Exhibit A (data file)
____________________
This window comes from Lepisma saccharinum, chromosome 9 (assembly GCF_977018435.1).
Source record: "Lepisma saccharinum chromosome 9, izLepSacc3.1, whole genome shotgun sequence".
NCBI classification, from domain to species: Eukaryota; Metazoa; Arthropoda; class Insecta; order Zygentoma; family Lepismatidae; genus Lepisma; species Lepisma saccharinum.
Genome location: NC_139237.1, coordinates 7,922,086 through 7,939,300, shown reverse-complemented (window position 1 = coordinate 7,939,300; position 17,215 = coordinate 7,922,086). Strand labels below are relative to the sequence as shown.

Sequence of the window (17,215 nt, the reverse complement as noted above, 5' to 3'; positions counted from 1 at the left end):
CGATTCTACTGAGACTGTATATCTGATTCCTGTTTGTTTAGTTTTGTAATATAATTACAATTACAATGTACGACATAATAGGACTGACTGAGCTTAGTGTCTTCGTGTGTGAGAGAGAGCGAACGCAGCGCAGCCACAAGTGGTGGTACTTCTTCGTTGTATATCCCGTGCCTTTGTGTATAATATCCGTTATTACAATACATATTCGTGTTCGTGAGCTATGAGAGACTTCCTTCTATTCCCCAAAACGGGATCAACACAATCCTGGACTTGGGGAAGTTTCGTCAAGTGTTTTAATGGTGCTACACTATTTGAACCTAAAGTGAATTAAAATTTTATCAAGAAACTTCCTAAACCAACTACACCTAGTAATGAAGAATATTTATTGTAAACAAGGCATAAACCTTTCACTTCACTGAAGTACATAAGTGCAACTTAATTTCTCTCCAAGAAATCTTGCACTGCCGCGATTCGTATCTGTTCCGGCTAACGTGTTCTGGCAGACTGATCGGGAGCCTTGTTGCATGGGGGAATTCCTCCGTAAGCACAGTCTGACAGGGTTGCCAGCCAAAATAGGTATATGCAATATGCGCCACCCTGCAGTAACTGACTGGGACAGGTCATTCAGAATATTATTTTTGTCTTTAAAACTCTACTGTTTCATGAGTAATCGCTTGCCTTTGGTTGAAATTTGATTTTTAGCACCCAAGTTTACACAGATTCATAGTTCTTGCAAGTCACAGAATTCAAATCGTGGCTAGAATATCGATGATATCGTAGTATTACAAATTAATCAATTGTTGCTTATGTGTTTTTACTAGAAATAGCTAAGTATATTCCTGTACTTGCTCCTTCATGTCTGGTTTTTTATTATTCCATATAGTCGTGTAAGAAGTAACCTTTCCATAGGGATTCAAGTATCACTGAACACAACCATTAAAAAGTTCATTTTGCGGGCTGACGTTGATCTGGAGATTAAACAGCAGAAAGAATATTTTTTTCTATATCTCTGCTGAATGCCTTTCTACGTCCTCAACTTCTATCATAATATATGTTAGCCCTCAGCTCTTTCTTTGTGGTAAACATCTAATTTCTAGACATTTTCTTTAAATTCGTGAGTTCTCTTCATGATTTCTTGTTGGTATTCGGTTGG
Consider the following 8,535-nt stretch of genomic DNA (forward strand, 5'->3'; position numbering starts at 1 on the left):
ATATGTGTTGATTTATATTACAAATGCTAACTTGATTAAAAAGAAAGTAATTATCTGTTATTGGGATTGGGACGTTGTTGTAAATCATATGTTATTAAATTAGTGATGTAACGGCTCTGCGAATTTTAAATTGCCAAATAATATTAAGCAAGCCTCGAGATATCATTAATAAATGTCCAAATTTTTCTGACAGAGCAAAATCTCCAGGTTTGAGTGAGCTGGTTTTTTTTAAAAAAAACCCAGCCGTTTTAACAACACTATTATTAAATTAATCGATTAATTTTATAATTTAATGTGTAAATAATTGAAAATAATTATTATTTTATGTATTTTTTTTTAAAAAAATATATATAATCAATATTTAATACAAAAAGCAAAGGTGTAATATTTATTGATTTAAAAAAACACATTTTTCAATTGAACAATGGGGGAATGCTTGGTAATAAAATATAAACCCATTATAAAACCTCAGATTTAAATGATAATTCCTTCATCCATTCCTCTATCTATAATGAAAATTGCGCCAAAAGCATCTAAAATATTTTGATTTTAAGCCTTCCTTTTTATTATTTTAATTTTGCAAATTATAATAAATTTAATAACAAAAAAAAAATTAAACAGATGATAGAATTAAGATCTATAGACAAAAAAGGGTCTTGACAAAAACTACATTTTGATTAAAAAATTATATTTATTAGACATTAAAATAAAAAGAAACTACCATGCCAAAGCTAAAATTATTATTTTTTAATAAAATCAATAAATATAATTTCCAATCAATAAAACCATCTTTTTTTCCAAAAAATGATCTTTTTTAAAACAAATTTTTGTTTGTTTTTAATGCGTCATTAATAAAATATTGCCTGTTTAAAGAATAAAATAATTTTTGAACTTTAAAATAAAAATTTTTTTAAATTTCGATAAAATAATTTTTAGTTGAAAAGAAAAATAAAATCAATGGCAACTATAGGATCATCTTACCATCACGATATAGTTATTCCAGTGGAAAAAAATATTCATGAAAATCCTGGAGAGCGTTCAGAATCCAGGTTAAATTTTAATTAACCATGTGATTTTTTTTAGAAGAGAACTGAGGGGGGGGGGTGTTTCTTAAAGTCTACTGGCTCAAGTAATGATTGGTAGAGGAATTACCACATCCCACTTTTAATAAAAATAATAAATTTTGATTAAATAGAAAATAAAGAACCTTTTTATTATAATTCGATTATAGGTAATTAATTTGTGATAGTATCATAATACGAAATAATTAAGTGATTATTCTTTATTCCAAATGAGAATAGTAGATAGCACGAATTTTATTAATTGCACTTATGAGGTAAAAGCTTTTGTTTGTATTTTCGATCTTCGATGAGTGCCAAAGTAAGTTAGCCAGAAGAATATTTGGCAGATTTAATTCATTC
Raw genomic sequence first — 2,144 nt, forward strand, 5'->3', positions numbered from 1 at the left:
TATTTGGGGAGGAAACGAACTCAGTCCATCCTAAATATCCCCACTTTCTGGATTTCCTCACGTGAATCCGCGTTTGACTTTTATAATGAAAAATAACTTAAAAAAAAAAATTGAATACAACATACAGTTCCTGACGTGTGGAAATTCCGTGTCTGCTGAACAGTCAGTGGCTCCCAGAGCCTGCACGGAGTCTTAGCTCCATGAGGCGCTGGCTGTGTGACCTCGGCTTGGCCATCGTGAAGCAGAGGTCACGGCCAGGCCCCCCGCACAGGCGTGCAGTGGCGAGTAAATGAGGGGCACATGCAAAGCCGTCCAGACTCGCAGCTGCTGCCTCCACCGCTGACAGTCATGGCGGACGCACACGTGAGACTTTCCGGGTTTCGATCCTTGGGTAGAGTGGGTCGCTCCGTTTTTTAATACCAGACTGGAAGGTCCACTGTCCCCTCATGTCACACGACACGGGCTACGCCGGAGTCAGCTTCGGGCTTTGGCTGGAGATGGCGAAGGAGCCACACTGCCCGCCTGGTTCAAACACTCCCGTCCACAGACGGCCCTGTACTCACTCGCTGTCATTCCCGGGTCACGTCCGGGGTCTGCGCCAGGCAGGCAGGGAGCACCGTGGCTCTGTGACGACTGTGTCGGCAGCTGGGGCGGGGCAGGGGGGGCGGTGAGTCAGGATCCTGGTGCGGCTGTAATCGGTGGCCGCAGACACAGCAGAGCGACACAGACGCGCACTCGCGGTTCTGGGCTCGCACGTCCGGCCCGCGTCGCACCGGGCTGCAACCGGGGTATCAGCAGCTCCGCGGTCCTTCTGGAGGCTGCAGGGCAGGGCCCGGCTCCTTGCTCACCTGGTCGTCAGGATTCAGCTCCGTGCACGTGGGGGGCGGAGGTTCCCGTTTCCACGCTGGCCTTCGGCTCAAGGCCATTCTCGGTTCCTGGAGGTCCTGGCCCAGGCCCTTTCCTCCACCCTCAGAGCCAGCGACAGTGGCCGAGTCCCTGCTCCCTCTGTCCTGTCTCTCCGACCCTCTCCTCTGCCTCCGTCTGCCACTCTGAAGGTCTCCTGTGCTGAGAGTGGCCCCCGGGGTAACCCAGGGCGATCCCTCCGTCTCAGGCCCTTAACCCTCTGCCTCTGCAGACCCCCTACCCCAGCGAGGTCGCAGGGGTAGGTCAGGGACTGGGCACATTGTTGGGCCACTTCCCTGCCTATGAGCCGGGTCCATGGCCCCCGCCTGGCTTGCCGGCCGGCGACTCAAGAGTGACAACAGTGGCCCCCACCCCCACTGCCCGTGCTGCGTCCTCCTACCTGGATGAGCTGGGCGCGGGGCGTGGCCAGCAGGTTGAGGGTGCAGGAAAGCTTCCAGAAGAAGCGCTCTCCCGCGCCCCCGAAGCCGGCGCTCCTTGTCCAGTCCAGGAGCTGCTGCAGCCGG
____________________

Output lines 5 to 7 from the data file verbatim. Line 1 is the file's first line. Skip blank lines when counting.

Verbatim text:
Sequence of the window (17,215 nt, the reverse complement as noted above, 5' to 3'; positions counted from 1 at the left end):
CGATTCTACTGAGACTGTATATCTGATTCCTGTTTGTTTAGTTTTGTAATATAATTACAATTACAATGTACGACATAATAGGACTGACTGAGCTTAGTGTCTTCGTGTGTGAGAGAGAGCGAACGCAGCGCAGCCACAAGTGGTGGTACTTCTTCGTTGTATATCCCGTGCCTTTGTGTATAATATCCGTTATTACAATACATATTCGTGTTCGTGAGCTATGAGAGACTTCCTTCTATTCCCCAAAACGGGATCAACACAATCCTGGACTTGGGGAAGTTTCGTCAAGTGTTTTAATGGTGCTACACTATTTGAACCTAAAGTGAATTAAAATTTTATCAAGAAACTTCCTAAACCAACTACACCTAGTAATGAAGAATATTTATTGTAAACAAGGCATAAACCTTTCACTTCACTGAAGTACATAAGTGCAACTTAATTTCTCTCCAAGAAATCTTGCACTGCCGCGATTCGTATCTGTTCCGGCTAACGTGTTCTGGCAGACTGATCGGGAGCCTTGTTGCATGGGGGAATTCCTCCGTAAGCACAGTCTGACAGGGTTGCCAGCCAAAATAGGTATATGCAATATGCGCCACCCTGCAGTAACTGACTGGGACAGGTCATTCAGAATATTATTTTTGTCTTTAAAACTCTACTGTTTCATGAGTAATCGCTTGCCTTTGGTTGAAATTTGATTTTTAGCACCCAAGTTTACACAGATTCATAGTTCTTGCAAGTCACAGAATTCAAATCGTGGCTAGAATATCGATGATATCGTAGTATTACAAATTAATCAATTGTTGCTTATGTGTTTTTACTAGAAATAGCTAAGTATATTCCTGTACTTGCTCCTTCATGTCTGGTTTTTTATTATTCCATATAGTCGTGTAAGAAGTAACCTTTCCATAGGGATTCAAGTATCACTGAACACAACCATTAAAAAGTTCATTTTGCGGGCTGACGTTGATCTGGAGATTAAACAGCAGAAAGAATATTTTTTTCTATATCTCTGCTGAATGCCTTTCTACGTCCTCAACTTCTATCATAATATATGTTAGCCCTCAGCTCTTTCTTTGTGGTAAACATCTAATTTCTAGACATTTTCTTTAAATTCGTGAGTTCTCTTCATGATTTCTTGTTGGTATTCGGTTGG
Consider the following 8,535-nt stretch of genomic DNA (forward strand, 5'->3'; position numbering starts at 1 on the left):